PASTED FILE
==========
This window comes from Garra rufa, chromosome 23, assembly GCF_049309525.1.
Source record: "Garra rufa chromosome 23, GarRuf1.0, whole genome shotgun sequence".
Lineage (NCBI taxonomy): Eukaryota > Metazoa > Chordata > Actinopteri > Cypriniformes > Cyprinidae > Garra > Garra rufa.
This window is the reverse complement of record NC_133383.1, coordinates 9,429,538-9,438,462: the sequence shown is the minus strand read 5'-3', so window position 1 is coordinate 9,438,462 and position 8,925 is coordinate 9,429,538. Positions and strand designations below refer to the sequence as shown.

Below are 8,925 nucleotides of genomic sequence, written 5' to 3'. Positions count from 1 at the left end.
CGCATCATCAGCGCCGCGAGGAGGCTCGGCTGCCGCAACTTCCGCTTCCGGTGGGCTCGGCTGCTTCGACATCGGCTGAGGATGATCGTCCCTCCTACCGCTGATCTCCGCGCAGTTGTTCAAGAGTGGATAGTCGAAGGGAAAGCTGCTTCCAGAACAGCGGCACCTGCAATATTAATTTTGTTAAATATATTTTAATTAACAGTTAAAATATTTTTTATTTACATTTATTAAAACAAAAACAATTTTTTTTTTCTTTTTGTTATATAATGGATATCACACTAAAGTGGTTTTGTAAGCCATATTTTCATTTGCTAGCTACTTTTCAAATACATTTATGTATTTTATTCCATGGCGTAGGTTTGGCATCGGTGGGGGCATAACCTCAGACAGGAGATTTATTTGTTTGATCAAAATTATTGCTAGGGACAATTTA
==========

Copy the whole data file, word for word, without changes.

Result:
This window comes from Garra rufa, chromosome 23, assembly GCF_049309525.1.
Source record: "Garra rufa chromosome 23, GarRuf1.0, whole genome shotgun sequence".
Lineage (NCBI taxonomy): Eukaryota > Metazoa > Chordata > Actinopteri > Cypriniformes > Cyprinidae > Garra > Garra rufa.
This window is the reverse complement of record NC_133383.1, coordinates 9,429,538-9,438,462: the sequence shown is the minus strand read 5'-3', so window position 1 is coordinate 9,438,462 and position 8,925 is coordinate 9,429,538. Positions and strand designations below refer to the sequence as shown.

Below are 8,925 nucleotides of genomic sequence, written 5' to 3'. Positions count from 1 at the left end.
CGCATCATCAGCGCCGCGAGGAGGCTCGGCTGCCGCAACTTCCGCTTCCGGTGGGCTCGGCTGCTTCGACATCGGCTGAGGATGATCGTCCCTCCTACCGCTGATCTCCGCGCAGTTGTTCAAGAGTGGATAGTCGAAGGGAAAGCTGCTTCCAGAACAGCGGCACCTGCAATATTAATTTTGTTAAATATATTTTAATTAACAGTTAAAATATTTTTTATTTACATTTATTAAAACAAAAACAATTTTTTTTTTCTTTTTGTTATATAATGGATATCACACTAAAGTGGTTTTGTAAGCCATATTTTCATTTGCTAGCTACTTTTCAAATACATTTATGTATTTTATTCCATGGCGTAGGTTTGGCATCGGTGGGGGCATAACCTCAGACAGGAGATTTATTTGTTTGATCAAAATTATTGCTAGGGACAATTTA